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What happens to creditors if a French company goes bankrupt?

  • natasha

Bankrupt customer

Dealing with an unpaying debtor can be a long and frustrating process. With many measures in place when dealing with an unpaying debtor, there is always a solution that could suit your case. But if a debtor is declared bankrupt, how does this impact your chances of a successful collection? On top of that, if your debtor is located in a different country, you can expect another layer full of complexities. Besides dealing with a bankrupt debtor, you will also have to deal with different legal proceedings than those in your own country.

Under French law, for instance, the rule is that collective proceedings of bankruptcy stop regular proceedings. For instance, say a company has initiated civil proceedings against an unpaying debtor. But it appears that there are several companies who are in the same situation as the creditor. Then all ongoing proceedings will no longer hold. This way, companies in distress can avoid the risk of facing multiple legal proceedings or enforcement of court decisions, if the court already knows that there are insufficient assets to pay their liabilities.

While this could limit the chances of recovering a payment, there are measures available within the French legal system with strict time limits that can help creditors. Our lawyers explain more below.

Creditors must act fast

The most important aspect of dealing with a bankrupt debtor, it to act fast. Time is of the essence, as the sooner a creditor acts, the greater your chances of recovering your debt. Before doing so, creditors should be aware of the actions that are required under French law.

Registering the claim

Once a creditor is aware that their debtor is a subject of liquidation, reorganisation or safeguard proceedings, the creditor should declare the claim to the debtor’s judicial representative or liquidator appointed by the French court. The deadline for doing so is 2 months from the date the debtor is declared bankrupt by the court. If a creditor is located abroad or in French overseas departments or territories, then this period is extended by 2 additional months. If the deadline has passed, then the creditor loses the right to claim the payment of the debt.

Retention of title

If the creditor wishes to invoke retention of title to recover goods that are still in the hands of the debtor, the claim must be sent to the liquidator within 3 months after the French courts have declared the debtor bankrupt.

If the liquidator fails to respond within 1 month from the date the retention of title has been invoked, then the creditor has an additional period of 1 month to submit a claim to the French Supreme Court. In order to do so, the following conditions should apply:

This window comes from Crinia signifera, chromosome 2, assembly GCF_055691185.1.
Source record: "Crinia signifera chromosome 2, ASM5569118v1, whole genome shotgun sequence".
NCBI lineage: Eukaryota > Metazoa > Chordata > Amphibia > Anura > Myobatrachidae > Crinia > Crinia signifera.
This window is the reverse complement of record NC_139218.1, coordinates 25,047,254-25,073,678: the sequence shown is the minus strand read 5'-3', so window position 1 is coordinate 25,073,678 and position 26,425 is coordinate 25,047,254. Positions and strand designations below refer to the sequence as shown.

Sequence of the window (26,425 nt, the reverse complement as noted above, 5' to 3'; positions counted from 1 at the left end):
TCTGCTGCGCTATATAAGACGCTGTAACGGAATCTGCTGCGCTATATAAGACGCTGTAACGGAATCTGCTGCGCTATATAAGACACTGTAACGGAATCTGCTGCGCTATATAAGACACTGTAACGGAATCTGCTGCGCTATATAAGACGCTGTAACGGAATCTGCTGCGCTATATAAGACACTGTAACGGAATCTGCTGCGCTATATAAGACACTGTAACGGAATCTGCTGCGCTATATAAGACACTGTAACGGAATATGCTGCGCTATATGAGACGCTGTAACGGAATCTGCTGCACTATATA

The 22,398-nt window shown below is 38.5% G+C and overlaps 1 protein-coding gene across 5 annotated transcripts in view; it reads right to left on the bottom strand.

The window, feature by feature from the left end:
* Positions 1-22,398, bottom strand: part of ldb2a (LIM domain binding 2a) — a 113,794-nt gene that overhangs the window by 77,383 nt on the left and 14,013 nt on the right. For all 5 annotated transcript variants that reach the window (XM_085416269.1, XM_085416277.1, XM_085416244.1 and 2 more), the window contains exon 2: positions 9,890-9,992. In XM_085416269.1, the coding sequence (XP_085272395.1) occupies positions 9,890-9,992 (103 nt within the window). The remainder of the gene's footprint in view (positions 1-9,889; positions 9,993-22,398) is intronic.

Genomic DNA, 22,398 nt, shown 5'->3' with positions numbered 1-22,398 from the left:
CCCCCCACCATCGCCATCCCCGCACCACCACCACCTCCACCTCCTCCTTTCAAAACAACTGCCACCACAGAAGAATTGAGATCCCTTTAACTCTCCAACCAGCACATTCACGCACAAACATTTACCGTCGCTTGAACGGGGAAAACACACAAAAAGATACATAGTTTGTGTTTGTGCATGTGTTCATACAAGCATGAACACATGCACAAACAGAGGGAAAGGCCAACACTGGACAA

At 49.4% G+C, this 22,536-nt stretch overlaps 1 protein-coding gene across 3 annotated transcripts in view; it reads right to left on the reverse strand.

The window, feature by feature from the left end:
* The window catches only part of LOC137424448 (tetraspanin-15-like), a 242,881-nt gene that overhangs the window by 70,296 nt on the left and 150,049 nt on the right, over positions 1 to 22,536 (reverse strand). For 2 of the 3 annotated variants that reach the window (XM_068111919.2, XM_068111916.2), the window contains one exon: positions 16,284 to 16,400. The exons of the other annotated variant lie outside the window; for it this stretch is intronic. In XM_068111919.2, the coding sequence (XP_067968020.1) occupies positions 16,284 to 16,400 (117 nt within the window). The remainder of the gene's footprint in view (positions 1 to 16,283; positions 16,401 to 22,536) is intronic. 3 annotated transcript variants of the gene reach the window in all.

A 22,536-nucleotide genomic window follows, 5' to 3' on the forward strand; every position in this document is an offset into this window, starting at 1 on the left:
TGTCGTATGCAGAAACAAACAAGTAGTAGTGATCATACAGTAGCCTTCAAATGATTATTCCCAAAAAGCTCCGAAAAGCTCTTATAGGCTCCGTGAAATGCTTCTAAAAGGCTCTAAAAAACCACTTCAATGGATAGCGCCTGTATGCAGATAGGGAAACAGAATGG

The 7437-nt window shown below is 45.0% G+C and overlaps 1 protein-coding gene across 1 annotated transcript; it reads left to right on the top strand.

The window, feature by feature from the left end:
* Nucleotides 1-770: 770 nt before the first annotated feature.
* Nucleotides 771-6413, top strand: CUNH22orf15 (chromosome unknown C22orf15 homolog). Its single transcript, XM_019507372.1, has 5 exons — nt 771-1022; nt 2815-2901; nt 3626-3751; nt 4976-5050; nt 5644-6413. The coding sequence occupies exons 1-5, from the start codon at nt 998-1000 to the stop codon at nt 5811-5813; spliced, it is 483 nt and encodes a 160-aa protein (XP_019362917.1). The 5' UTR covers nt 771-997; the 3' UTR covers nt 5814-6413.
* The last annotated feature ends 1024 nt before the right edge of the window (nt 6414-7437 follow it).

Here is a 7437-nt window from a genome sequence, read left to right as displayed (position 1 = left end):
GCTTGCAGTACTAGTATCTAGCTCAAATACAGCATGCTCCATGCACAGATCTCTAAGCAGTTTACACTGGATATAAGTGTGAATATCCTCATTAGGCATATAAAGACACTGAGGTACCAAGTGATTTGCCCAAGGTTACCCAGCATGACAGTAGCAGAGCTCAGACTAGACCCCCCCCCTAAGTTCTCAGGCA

1. The clause to invoke the retention of title has already been accepted by the debtor before the goods were supplied.
    2. The goods are still in the possession of the debtor.

Exceptions to these time restrictions

Under French law, there are certain claims that should stick to the time limits set by the French court. However, for some claims, it is possible to extend the deadline under specific conditions. This can be done with the help of a special request from the judge.

Creditors who have not been able to register their claim within 2-4 months exceed the time limit, can request the judge for an additional extension for a period of no more than six months from the date the debtor was declared bankrupt. If the judge agrees, the creditor has 1 extra month to act.

Claims that arise after the date the judge declares a debtor bankrupt, benefit from the right to payment on the due date. However, this only applies to regular claims.

Which condition applies: two practical examples

Knowing which deadline applies could of course be confusing in some cases. Let us take 2 examples and see which deadlines would apply.

      1. A foreign company has an unpaid invoice from one of its customers. The customer has been declared bankrupt, with a verdict that was reached by the French court on 07-05-2020 and an official publication on 15-05-2020. The creditor can declare the claim until 15-09-2020 and can still request relief from foreclosure until 15-11-2020 if they require an additional month to act.
      2. A French company has an unpaid invoice from a customer. It is in judicial liquidation by a judgment of 20-03-2020, published on 30-03-2020. The creditor can declare its claim until 23-08-2020, make a claim until 30-06-2020 and act in foreclosure until 30-08-2020. After these dates, all deadlines expire.

Contact our French Desk

Companies dealing with French companies declared bankrupt should remain vigilant at all times. With specific time frames to declare a claim with a liquidator, it is important a creditor is aware of the dates and acts fast. If your debtor has been declared bankrupt, then our lawyers at the French Desk can ensure we act in a timely manner with a strategy that will maximise your chances of a successful recovery. For more information, feel free to contact us.

Author: Yassin Jarmouni

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